Why, Verizon Wireless Website? Why?

Willamette Week CoverHave you ever been to a Website, encountered something and couldn’t find it again? I believe this has happened to 99% of us.

Many people, especially those over the age of 40, may call customer service and proclaim: “Your Website isn’t working right.” The competent help desk employee on the other end first asks: “Is your computer plugged in? Is it turned on? Are you sure there isn’t a blackout?”

Once he or she determines the hardware is working correctly, then the nice customer service rep addresses the user competence. Often by the end of the call, the user feels very incompetent and highly frustrated.

On the other hand, if the user is under 40, most likely they just chalk it up to “It’s the Internet: A flawed creature that we deal with because there is no other way.” It’s similar to driving down a street that needs paving. It may be bumpy, we might lose a hubcap, but its the only way to get to work and get home.

As a person who has created many websites with development expenses as great as $250,000 (and as little as $1,200), I can tell you there are flaws that can be worked out, and there are flaws that cannot be worked out. The most likely reason a flaw cannot be worked out is due to a management issue. Either management is willing to pay what ever it takes to get it done right the first time, or they are not.

In the case of today’s launch of Willamette Week’s (WW) new site, www.wweek.com, I found many bugs. The trouble is not so much the bugs, they will get worked out. The problem is that WW announced the new site to Facebook users before working the bugs out. After spending 10 minutes trying to read an article and not being able to pull it up, I gave up. Good news for WW, later on that day the site worked just fine for me and it hasn’t tarnished their reputation.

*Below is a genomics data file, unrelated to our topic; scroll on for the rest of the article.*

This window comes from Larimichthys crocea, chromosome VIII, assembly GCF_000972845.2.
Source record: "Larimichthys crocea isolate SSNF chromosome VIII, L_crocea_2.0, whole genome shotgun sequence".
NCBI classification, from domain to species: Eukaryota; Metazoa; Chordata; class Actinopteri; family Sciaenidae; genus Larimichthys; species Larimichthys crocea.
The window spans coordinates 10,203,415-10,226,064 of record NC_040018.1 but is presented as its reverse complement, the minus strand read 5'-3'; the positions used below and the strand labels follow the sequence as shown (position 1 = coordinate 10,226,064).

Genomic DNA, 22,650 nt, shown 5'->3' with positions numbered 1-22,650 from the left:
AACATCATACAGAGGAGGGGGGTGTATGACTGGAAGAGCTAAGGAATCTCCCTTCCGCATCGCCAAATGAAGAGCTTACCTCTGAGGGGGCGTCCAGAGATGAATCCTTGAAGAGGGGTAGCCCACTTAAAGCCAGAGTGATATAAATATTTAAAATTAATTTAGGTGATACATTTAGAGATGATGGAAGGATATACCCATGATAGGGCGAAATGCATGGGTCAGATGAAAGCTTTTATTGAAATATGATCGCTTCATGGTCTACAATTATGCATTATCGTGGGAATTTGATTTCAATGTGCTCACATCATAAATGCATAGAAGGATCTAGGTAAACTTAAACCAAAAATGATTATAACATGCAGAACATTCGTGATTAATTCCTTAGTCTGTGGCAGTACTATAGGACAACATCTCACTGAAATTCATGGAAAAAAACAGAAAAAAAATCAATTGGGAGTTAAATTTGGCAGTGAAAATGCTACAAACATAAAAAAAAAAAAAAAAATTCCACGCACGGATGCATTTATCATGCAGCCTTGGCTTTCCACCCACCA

www.verzonwireless.com is another site that launched a new product, but it didn’t tell its employees. As I was attempting to teach my Boomer dad how to list his top five friends and family, a pop up asked if I wanted to chat with a customer service rep. At the time I did not want to chat. But five minutes later I did and I couldn’t find a link anywhere on the site. Was I seeing things? Am I incompetent? Or did management test something new without telling anyone? I spent 20 minutes on the phone with 611 and even drove down to the VZW store to ask about this service. No one knew what I was talking about. I must have been seeing things, right?

The fundamental problem with this situation is that VZW has an in store philosophy: If someone comes to the store to complete something they could have done online, a VZW rep teaches the person how to do it — such as online bill pay or add your top five. Since I was attempting to do the work of a VZW rep by helping my dad, I had a set of expectations. 1) The site would work correctly and 2) I could easily access a customer service rep online. I guess one out of two isn’t bad.

Often we hear stories of a site launching an update and users becoming angry. Management has to make tough decisions when it comes to their users. Either the new update was part of a larger strategy or it wasn’t.

When Facebook launches a new services or interface, they stick to their guns regardless of negative responses. Twitter, they run the old and new simultaneously to give users the opportunity to adjust. But smaller sites, and businesses that operate both in the real world and online, often don’t think through the entire strategy. Unfortunately, not anticipating customer reaction can be problematic and lead to decreased satisfaction, decreased revenue, and increased expense.

The point is: Always make a strategy and think it through. Do not cut corners on your website, and don’t launch before the bugs are worked out.

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